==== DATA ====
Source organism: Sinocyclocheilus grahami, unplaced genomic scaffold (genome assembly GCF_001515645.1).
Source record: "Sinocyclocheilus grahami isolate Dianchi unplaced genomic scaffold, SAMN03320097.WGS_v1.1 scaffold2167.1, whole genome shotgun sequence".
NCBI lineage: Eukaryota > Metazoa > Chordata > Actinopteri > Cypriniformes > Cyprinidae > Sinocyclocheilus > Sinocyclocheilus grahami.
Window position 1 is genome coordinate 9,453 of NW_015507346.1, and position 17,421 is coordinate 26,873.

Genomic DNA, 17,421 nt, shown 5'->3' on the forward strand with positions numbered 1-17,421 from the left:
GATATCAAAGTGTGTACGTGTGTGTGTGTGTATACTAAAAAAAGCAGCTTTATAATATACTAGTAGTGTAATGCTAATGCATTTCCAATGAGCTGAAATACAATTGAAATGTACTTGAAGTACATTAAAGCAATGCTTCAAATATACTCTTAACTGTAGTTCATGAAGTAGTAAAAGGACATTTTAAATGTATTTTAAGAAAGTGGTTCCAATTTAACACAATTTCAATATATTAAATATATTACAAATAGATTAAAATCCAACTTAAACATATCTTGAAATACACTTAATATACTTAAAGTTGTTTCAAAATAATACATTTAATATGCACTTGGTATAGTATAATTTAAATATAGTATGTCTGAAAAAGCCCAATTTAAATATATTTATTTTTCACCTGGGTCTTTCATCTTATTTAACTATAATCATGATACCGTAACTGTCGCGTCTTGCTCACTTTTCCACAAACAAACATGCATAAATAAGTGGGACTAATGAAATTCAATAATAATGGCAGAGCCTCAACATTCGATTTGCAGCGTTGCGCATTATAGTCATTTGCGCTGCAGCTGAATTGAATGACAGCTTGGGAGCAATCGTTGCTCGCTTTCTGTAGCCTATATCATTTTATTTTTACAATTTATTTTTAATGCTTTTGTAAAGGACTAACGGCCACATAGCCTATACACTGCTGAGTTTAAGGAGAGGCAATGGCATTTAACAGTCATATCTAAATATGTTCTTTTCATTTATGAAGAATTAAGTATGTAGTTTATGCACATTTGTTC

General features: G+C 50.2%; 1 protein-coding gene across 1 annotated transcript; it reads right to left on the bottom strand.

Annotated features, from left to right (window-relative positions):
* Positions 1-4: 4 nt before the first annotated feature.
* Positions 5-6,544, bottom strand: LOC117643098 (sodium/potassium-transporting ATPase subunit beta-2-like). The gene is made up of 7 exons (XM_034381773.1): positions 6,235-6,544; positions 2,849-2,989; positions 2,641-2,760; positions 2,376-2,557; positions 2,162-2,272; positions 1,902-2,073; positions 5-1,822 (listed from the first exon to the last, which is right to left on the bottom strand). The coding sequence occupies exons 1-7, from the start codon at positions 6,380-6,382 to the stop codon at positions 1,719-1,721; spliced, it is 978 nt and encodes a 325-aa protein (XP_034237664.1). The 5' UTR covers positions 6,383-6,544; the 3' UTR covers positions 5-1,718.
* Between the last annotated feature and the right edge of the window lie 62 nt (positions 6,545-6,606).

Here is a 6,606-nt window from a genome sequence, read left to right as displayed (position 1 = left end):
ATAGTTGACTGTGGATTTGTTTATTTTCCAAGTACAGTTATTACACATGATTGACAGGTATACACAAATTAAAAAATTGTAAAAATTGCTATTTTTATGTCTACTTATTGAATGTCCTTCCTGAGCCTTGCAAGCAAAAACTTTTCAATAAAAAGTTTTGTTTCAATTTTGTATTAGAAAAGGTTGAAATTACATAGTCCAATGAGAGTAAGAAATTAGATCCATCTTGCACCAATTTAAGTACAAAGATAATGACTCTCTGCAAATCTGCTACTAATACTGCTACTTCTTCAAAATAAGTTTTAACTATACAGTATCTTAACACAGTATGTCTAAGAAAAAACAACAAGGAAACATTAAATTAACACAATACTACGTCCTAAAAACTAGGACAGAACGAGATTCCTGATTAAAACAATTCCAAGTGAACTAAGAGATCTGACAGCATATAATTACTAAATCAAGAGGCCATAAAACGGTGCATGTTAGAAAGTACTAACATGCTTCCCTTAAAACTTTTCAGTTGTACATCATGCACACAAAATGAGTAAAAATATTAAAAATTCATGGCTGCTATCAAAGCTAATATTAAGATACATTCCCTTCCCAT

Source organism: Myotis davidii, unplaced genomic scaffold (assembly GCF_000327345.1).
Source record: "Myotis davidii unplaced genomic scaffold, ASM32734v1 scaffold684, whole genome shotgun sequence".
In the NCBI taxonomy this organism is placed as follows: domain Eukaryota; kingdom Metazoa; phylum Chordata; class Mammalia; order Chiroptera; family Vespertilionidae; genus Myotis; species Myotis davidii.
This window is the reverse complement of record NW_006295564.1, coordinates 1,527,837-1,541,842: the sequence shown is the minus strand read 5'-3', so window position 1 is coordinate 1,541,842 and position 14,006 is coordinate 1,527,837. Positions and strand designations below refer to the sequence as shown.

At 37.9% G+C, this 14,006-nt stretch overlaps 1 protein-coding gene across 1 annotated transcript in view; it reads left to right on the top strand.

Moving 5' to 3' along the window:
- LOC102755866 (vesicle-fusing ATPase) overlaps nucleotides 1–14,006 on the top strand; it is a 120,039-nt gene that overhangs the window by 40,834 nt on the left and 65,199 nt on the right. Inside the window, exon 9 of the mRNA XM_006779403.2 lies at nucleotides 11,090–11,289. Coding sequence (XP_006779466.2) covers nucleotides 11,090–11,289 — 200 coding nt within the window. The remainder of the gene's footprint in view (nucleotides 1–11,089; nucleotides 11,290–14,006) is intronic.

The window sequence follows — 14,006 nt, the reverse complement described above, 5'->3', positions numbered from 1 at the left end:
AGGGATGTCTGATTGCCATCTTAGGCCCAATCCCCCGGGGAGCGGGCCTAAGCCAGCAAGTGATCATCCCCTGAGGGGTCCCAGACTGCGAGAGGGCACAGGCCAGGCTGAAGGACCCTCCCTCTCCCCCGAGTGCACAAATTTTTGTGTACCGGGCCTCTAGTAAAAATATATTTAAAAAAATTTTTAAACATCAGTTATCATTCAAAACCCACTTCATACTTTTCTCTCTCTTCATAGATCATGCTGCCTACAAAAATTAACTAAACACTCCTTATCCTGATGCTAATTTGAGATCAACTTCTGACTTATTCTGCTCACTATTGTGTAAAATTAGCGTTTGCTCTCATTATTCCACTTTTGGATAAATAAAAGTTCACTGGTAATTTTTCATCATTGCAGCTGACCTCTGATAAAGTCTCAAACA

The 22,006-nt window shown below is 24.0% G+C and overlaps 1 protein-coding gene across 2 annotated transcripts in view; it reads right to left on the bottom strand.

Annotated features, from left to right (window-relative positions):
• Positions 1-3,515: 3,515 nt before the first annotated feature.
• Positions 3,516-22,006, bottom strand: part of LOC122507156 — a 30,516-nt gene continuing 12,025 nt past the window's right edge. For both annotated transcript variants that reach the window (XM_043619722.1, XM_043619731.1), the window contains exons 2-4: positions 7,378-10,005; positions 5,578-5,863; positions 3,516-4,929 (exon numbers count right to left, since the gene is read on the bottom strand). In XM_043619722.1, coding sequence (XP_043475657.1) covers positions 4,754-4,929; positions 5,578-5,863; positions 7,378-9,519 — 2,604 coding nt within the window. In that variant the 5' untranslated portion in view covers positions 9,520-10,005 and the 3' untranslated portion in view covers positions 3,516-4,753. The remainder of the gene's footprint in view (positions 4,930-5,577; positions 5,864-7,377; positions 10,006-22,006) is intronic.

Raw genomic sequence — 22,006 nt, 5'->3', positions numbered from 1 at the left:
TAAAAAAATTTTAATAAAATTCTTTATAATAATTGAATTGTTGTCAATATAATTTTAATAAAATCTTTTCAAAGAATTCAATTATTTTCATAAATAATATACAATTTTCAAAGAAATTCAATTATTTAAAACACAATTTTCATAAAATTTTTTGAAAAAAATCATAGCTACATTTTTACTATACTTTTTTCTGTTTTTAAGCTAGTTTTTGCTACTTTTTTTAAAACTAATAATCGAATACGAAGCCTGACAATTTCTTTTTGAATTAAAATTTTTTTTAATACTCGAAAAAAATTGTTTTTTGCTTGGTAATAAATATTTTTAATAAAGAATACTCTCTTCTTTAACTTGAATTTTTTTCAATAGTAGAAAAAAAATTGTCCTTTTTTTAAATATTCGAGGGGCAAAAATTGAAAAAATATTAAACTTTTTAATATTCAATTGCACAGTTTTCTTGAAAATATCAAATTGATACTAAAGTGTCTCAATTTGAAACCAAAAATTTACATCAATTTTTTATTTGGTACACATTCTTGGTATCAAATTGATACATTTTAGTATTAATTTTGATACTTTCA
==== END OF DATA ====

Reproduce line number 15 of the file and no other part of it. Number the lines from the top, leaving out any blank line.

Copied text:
Source record: "Myotis davidii unplaced genomic scaffold, ASM32734v1 scaffold684, whole genome shotgun sequence".